Download vs upload speed
There is one more distinction with AT&T Fiber. Download and upload speeds are the same, or very close. This is in contrast to previous AT&T offerings and all of Charter’s offerings. I can upload at over 900 megabits per second using AT&T’s gigabit service. It’s incredible. If you work from home, a faster upload connection speed is essential.
In my case, AT&T provides gigabit service in my neighborhood, whereas Spectrum only provides 200 megabit service. The prices are within $5 of each other, but they do not compare.
One caveat: It’s meaningless to shop around if you end up buying a larger, faster connection than you need. Here’s some advice on how to choose the right Internet connection size. Both are likely to try to upsell you on connection speed, so have an idea of how much you use before you go.
Advantage: AT & T if fiber is available. Otherwise, Spectrum.
ATT vs Spectrum Internet: Data Caps
ISPs make a lot of money, but they’re always seeking for ways to make more. They can get more by charging extra for particular types of Internet use, which is what net neutrality is all about. The other option is to impose data caps and charge extra for using them more.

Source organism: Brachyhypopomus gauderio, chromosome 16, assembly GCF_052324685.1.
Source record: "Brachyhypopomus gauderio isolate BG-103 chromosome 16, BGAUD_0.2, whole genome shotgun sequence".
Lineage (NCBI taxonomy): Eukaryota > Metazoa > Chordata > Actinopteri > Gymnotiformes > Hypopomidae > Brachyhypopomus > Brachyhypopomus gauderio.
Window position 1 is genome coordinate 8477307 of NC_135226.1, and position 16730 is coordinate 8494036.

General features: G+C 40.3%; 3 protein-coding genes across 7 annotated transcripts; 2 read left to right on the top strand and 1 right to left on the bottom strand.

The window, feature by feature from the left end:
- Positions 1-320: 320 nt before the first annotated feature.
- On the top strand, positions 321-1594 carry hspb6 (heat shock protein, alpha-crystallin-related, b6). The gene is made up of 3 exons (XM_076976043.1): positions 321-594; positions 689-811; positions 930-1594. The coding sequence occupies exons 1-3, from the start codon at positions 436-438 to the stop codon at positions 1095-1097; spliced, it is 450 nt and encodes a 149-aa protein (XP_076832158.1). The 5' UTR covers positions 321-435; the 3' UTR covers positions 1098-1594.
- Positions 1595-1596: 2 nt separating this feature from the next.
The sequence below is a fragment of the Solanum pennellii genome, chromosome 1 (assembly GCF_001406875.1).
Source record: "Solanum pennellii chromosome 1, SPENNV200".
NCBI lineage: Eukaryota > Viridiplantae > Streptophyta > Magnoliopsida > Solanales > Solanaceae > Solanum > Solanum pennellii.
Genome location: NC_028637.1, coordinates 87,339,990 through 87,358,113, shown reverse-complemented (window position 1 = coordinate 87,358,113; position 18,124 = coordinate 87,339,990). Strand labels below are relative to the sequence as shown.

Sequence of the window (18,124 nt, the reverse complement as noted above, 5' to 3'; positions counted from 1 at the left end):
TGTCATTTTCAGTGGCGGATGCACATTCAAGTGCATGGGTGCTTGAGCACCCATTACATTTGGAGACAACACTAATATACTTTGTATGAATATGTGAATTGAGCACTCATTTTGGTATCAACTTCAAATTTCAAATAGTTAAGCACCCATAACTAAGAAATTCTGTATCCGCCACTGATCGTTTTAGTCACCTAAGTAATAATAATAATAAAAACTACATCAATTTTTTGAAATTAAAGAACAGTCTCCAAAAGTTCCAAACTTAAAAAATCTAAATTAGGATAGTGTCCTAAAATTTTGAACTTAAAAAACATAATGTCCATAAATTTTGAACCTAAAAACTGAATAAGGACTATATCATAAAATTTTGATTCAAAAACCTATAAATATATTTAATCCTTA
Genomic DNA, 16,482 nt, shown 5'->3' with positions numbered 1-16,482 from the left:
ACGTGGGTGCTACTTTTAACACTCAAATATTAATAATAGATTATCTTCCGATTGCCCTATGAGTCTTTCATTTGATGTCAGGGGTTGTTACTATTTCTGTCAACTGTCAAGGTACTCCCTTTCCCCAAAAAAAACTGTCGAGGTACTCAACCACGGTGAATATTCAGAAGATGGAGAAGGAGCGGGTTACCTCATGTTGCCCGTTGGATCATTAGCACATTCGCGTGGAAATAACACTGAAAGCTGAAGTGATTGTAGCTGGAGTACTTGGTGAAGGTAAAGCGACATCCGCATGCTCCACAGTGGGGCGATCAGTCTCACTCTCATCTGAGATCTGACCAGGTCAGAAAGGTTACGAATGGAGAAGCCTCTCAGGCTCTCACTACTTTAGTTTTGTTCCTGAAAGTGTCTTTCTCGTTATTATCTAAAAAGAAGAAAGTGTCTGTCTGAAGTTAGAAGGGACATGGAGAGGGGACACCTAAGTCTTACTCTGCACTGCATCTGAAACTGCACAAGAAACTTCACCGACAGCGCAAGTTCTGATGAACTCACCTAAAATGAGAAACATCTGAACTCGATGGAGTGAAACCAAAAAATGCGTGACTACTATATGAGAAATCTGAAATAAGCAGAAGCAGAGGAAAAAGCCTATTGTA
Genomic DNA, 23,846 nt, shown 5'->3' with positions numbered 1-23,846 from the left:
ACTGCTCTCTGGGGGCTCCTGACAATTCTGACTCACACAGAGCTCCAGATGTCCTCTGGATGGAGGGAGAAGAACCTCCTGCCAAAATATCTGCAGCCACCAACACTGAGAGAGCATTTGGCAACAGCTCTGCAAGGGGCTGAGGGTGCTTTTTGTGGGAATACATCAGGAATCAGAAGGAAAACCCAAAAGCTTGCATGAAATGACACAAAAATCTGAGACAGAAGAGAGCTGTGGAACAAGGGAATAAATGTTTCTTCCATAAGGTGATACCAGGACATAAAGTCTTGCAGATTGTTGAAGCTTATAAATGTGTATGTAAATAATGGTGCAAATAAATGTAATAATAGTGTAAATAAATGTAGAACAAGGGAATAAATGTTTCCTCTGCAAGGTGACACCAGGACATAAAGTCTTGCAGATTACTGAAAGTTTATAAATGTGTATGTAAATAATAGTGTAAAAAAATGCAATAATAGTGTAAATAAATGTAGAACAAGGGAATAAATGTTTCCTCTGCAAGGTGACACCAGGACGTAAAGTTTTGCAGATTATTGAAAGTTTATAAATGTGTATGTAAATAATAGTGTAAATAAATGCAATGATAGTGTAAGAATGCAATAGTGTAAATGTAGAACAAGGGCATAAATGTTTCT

AT&T has had data caps for years, but didn’t start enforcing them until 2016, and didn’t include a tool to track your consumption until after that, which is what prompted me to contact Spectrum in the first place.
AT&T’s data caps vanish if you sign up for their TV package or upgrade to their gigabit tier. That should tell you what they’re attempting to achieve: they don’t want you to get a Netflix Internet-only plan and service instead of a TV subscription. They aren’t interested in selling the Internet; instead, they are interested in selling packages.
The previous limit was 300 GB, which was easily breached. It is now 1 TB. We can use over 300 GB over the summer when the entire family is at home and streaming film or music for the majority of the day, and I’m VPN’ed into work. Breaking the 1 TB cap would take a lot of effort. We’d have to stream a lot of 4K stuff, but even that wouldn’t be enough.